Honey: For many centuries it has been used as a highly nutritional food; in recent years, ancient ways of using it are being rediscovered. Very ancient documents in fact present honey as a powerful medicine. As early as 2000 BC there is evidence of honey being used as a medicine for external use. In the ‘Ebers Papyrus,’ dated 1550 BC, honey was used for many preparations, including those for eye health, for application to wounds and abscesses, and even following surgery (such as circumcision). Even the 'Surgical Papyrus', a papyrus of Egyptian medicine, mentions the use of honey as a wound dressing. In general, its use is found in all cultures where it is traditionally used for external use, but also for throat, respiratory and intestinal disorders.

Sage hydrolate: Sage is an aromatic herb whose use has been known since antiquity; indeed, there is evidence of its use in therapeutic practices by the Egyptians, Greeks and Romans. Its properties were numerous, so much so that its name derives from the Latin salvus, which means 'saved.' It was used as an anti-hemorrhagic, for washing and disinfecting ulcers and sores, and in cases of coughs and sore throats. This last function in particular has been handed down in traditional use: it is no coincidence that our grandmothers gargled with sage water, or sage decoctions (or chewed the leaves directly) in cases of mouth inflammation.

Lemon essential oil: Although the lemon is traditionally associated with the Mediterranean basin (when we think of lemons we immediately think of sunny Sicily), its origins actually date back many years to civilizations that settled in the area around the Indus river in the northwestern foothills of the Himalayas. It then travelled to China and then Europe, thanks to the Arabs, Greeks and Italians, who imported lemons initially for ornamental and culinary purposes, and later between the 11th and 13th Centuries, because of its anti-inflammatory and disinfectant properties it became being widely documented in scientific treatises for use in treating ailments.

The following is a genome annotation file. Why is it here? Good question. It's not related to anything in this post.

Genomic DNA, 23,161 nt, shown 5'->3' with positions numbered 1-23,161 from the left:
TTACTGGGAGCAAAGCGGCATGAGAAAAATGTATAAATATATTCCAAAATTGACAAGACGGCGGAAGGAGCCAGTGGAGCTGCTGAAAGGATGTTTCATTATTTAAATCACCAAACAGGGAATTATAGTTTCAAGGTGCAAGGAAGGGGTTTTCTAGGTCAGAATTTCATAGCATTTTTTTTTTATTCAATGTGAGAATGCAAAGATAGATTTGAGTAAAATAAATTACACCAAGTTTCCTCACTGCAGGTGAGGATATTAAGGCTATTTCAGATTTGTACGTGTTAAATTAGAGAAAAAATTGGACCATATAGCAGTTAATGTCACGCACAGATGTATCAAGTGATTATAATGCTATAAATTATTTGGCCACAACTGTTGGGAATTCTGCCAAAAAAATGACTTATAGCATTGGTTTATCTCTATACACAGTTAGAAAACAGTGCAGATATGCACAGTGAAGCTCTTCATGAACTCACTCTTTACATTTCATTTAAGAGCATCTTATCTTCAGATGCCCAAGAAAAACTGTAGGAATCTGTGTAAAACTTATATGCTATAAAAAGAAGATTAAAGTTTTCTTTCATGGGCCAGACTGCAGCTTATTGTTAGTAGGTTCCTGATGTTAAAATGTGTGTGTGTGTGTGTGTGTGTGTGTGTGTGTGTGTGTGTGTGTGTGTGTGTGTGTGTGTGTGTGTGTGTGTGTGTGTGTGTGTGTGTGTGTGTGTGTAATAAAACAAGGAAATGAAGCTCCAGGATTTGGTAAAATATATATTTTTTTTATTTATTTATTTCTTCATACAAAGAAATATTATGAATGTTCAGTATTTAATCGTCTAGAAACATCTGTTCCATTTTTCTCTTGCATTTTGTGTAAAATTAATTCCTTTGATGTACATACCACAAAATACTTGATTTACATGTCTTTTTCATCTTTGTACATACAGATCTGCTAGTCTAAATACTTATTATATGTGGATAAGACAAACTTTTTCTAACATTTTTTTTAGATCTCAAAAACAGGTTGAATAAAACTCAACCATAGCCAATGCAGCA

Peppermint essential oil: Mint is one of the plants that have always played an important role, and to which numerous therapeutic and medicinal properties have been ascribed. The Egyptians and Greeks used it for its anti-nausea properties, and as a digestive aid. Pliny the Elder extolled its properties, saying that its fragrance was able to, "excite the soul and stimulate the appetite." The Salerno Medical School used it extensively as a vermifuge and even Pietro Andrea Mattioli, a herbalist from the 1500s wrote, "Mint has a certain bitterness in it, with which it kills worms". Its properties are so many and have always been appreciated that in the 11th Century Walahfried Strabo, a German abbot, theologian, and poet wrote: "If a man wanted to enumerate all the qualities, types and names of mint, he would also have to know how many fish swim in the Red Sea or how many thunderbolts Vulcan, the fire god of Lemnos, hurls into the air from the enormous mouth of Etna."